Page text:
Even if the new parties do fail to win seats, however, the Kremlin stands to gain. Parties that poll beneath the 5% threshold have their votes reallocated to those parties that exceed it, a process likely to benefit United Russia as the country’s largest bloc.
Hanging over the Russian political scene is the fate of its most prominent opposition leader, Alexei Navalny.
Though Navalny — who is still currently in Berlin, recovering from the attempt on his life — commands only a small minority of popular support, his high profile and dominance of the anti-Kremlin opposition gives him national significance beyond activist circles.
“Navalny is not popular. Most of the population sees him as a western agent. But he is famous — and that is important,” said Dmitry Oreshkin, a freelance political commentator.
The Kremlin seems to agree. It is reportedly deeply disturbed by Navalny’s Smart Voting scheme — an anti-United Russia tactical voting system that has achieved mixed results since its debut three years ago — and which will be used against the governing party in the Duma elections.
“I would expect real pressure on any non-United Russia candidates who might benefit from Smart Voting,” said Oreshkin.
“They may well be forced to withdraw to avoid giving Navalny even the appearance of a victory,” he added.
Navalny’s now-infamous prank call, in which he appeared to trick one of his would-be FSB assassins into confessing to his part in the attempt on his life, has only raised the stakes for the activist, himself long accused by the authorities of cooperating with foreign intelligence agencies.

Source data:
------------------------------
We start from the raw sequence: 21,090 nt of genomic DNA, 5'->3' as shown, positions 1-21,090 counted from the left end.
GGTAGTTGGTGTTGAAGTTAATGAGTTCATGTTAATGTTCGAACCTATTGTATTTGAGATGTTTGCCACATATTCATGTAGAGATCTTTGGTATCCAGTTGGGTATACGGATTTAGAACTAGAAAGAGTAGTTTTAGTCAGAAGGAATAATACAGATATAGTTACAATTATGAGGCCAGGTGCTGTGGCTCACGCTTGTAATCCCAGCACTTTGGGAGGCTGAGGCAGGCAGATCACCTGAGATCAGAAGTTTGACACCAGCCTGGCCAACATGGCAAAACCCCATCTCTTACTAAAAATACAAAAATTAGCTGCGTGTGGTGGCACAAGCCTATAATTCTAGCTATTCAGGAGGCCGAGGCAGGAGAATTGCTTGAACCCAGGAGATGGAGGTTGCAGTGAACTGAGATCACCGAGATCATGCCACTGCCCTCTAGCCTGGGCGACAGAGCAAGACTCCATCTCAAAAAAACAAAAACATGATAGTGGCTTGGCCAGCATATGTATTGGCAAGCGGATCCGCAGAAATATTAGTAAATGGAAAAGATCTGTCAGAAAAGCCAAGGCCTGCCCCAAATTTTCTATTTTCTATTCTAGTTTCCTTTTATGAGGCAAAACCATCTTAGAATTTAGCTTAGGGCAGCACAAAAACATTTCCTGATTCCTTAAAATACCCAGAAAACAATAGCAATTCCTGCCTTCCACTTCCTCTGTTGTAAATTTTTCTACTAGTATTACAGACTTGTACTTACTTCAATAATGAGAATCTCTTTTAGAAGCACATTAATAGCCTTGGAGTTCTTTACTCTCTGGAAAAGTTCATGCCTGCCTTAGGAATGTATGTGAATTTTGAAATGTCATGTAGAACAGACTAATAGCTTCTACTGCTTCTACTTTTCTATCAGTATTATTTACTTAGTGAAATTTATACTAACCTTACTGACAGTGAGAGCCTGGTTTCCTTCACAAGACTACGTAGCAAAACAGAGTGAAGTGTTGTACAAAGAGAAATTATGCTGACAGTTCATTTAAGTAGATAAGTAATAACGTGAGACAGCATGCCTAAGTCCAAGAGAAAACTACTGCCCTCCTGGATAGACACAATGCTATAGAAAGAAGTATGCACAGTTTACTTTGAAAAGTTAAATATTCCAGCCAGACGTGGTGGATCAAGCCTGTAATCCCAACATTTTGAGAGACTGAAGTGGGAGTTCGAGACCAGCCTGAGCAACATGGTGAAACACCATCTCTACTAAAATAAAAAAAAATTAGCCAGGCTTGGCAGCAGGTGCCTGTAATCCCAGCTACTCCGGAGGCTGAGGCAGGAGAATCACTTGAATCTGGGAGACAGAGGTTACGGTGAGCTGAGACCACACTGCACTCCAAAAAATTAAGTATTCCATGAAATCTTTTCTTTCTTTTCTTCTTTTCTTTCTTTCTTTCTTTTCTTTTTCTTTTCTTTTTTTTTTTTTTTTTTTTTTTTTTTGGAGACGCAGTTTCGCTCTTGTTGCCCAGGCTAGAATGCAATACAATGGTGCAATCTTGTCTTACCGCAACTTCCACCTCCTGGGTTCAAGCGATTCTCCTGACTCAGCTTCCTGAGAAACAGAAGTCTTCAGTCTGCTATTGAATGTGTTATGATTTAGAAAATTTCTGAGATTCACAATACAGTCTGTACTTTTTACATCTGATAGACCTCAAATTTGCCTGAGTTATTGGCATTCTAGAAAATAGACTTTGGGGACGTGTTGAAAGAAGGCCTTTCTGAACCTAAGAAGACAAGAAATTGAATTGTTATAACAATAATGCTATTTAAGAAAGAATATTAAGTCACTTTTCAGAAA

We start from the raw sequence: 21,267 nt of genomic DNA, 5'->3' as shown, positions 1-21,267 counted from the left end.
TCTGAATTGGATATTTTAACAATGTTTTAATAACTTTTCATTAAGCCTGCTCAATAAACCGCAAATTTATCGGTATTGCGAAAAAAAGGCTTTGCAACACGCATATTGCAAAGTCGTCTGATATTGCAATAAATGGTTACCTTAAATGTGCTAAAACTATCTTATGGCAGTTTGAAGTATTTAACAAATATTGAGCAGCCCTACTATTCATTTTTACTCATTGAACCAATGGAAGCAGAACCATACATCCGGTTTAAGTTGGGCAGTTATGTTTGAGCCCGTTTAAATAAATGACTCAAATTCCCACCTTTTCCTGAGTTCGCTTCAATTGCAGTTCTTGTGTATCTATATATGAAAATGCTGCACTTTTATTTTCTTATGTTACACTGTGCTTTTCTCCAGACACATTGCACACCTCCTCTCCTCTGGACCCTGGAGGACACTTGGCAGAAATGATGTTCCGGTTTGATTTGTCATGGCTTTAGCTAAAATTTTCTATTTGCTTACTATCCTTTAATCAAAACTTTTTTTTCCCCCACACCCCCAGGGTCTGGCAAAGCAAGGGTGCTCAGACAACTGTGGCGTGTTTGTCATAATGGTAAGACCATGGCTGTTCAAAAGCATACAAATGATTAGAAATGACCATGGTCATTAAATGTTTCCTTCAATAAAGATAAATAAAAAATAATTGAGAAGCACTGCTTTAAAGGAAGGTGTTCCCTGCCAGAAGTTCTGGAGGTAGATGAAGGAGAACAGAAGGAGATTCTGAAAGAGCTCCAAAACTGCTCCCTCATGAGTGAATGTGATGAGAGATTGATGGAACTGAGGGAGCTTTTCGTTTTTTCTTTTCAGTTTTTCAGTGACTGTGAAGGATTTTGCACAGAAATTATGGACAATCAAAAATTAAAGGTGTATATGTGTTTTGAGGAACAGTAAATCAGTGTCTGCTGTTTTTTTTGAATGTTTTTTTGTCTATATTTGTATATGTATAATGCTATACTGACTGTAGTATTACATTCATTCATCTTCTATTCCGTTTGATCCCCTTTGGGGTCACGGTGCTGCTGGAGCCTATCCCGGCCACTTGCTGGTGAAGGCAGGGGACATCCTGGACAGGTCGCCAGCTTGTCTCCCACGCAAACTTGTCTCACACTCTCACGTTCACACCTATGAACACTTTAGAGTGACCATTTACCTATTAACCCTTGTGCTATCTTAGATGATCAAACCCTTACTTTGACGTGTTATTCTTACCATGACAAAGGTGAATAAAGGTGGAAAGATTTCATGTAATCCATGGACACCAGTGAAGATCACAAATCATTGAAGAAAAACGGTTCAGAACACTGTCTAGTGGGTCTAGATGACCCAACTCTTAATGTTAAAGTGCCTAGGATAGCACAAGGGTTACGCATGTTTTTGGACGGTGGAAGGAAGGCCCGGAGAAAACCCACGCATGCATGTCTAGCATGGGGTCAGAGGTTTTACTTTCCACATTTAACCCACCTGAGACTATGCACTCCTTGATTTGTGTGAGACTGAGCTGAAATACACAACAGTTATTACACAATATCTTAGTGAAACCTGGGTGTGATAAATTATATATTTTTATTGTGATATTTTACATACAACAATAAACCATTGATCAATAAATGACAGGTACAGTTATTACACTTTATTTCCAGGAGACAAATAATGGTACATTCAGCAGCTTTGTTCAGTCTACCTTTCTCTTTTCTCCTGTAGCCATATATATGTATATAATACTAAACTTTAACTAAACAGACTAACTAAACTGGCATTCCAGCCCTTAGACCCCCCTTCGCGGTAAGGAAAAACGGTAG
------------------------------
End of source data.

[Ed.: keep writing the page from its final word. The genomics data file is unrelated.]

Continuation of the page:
New criminal probes into alleged fraud and incitement to overthrow the government by Navalny are being interpreted as an attempt to keep him from returning to Russia ahead of the Duma elections.
“The new investigation is a signal to Navalny not to return,” said Anton Barbashin, the editor of Riddle, an online journal of Russian affairs.
Though Navalny would likely remain a significant player in Russian politics if unable to return to the country, exile would diminish his relevance to the anti-government protest movement.
“If he doesn’t return, he could become the Tikhanovskaya of Russia,” said Barbashin, referring to Svetlana Tikhanovskaya, the exiled former Belarusian opposition candidate who has been rallying support for anti-government protests in that country since being forced into exile.
“Navalny would retain great symbolic power if stuck outside Russia, but his practical influence would decline as people would begin to lose interest and perceive him ever more as a foreign agent.”
Above all, observers of the Russian political scene see the coming year as one of retrenchment, as the state, buffeted by the likelihood of tough economic times and a souring relationship with the United States, begins to hunker down.
“No one in the government cares about western opinion anymore,” said Kalachev, of the Political Expert Group.
“Within the government, the balance between liberals and hardliners has come to decisively favor hardliners.”
With the Duma in December having passed a raft of repressive new laws governing those deemed “foreign agents,” clamping down on protests and limiting freedom of speech, many observers expect further restrictions in the year ahead.
According to Kalachev, high-profile prosecutions — such as those of Yury Dmitriyev, a Gulag historian jailed on controversial sexual abuse charges, and Ivan Safronov, a former journalist awaiting trial for treason — are likely to continue as the state girds itself ahead of the Duma elections.
“As political forecasters, at the end of each year we used to look for signs of a thaw,” he said.
“Now it looks like winter will continue indefinitely.”